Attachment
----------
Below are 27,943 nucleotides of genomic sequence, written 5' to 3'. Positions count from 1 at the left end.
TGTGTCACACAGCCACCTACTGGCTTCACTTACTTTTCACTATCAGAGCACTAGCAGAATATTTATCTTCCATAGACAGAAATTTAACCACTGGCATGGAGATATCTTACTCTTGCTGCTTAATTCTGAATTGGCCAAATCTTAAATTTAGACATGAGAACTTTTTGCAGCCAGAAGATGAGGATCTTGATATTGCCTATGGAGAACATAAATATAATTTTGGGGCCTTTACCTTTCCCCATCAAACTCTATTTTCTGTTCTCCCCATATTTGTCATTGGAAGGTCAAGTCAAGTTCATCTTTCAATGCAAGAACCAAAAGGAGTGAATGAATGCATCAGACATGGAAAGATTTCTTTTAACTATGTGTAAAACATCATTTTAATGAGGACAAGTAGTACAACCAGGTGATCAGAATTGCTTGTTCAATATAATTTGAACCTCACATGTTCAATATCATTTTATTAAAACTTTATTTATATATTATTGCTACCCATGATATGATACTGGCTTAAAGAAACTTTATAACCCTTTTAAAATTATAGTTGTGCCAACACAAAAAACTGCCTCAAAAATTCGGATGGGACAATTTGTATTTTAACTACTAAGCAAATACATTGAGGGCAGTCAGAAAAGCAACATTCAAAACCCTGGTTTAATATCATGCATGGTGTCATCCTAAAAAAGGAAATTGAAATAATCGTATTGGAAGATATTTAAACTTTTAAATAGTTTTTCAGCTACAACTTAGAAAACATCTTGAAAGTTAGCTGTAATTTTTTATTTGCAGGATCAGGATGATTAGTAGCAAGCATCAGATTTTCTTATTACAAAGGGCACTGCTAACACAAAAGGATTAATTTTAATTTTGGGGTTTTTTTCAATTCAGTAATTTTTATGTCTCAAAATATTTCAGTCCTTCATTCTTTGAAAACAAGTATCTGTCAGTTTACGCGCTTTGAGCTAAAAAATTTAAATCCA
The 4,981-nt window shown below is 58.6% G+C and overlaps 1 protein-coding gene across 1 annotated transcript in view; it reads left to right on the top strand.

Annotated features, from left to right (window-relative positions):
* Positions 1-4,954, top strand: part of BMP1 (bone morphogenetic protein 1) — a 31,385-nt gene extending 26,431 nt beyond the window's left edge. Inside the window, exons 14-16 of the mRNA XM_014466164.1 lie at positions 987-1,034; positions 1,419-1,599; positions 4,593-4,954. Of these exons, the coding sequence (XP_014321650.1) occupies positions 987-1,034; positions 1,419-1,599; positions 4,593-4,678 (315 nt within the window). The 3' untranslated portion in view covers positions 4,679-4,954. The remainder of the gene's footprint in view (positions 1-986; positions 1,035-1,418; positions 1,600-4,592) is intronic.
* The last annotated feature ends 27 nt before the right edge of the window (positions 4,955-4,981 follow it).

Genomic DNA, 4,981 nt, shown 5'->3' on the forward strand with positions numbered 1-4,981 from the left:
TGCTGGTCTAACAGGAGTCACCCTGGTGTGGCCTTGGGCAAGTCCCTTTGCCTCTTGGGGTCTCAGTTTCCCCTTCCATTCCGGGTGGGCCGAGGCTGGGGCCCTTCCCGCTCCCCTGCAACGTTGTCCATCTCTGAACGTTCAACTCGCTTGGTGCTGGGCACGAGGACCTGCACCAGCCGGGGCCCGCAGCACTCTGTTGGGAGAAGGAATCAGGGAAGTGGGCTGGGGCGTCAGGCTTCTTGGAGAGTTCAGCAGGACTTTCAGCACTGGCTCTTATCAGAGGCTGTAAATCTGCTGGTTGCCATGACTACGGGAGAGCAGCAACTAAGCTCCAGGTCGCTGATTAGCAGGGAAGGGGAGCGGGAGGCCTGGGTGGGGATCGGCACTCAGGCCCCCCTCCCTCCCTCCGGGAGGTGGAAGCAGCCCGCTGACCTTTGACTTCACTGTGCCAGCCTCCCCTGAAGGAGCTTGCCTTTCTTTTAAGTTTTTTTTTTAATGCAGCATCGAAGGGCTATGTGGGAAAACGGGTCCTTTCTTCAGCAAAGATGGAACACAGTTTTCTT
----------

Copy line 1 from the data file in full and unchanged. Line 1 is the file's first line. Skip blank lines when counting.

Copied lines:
Below are 27,943 nucleotides of genomic sequence, written 5' to 3'. Positions count from 1 at the left end.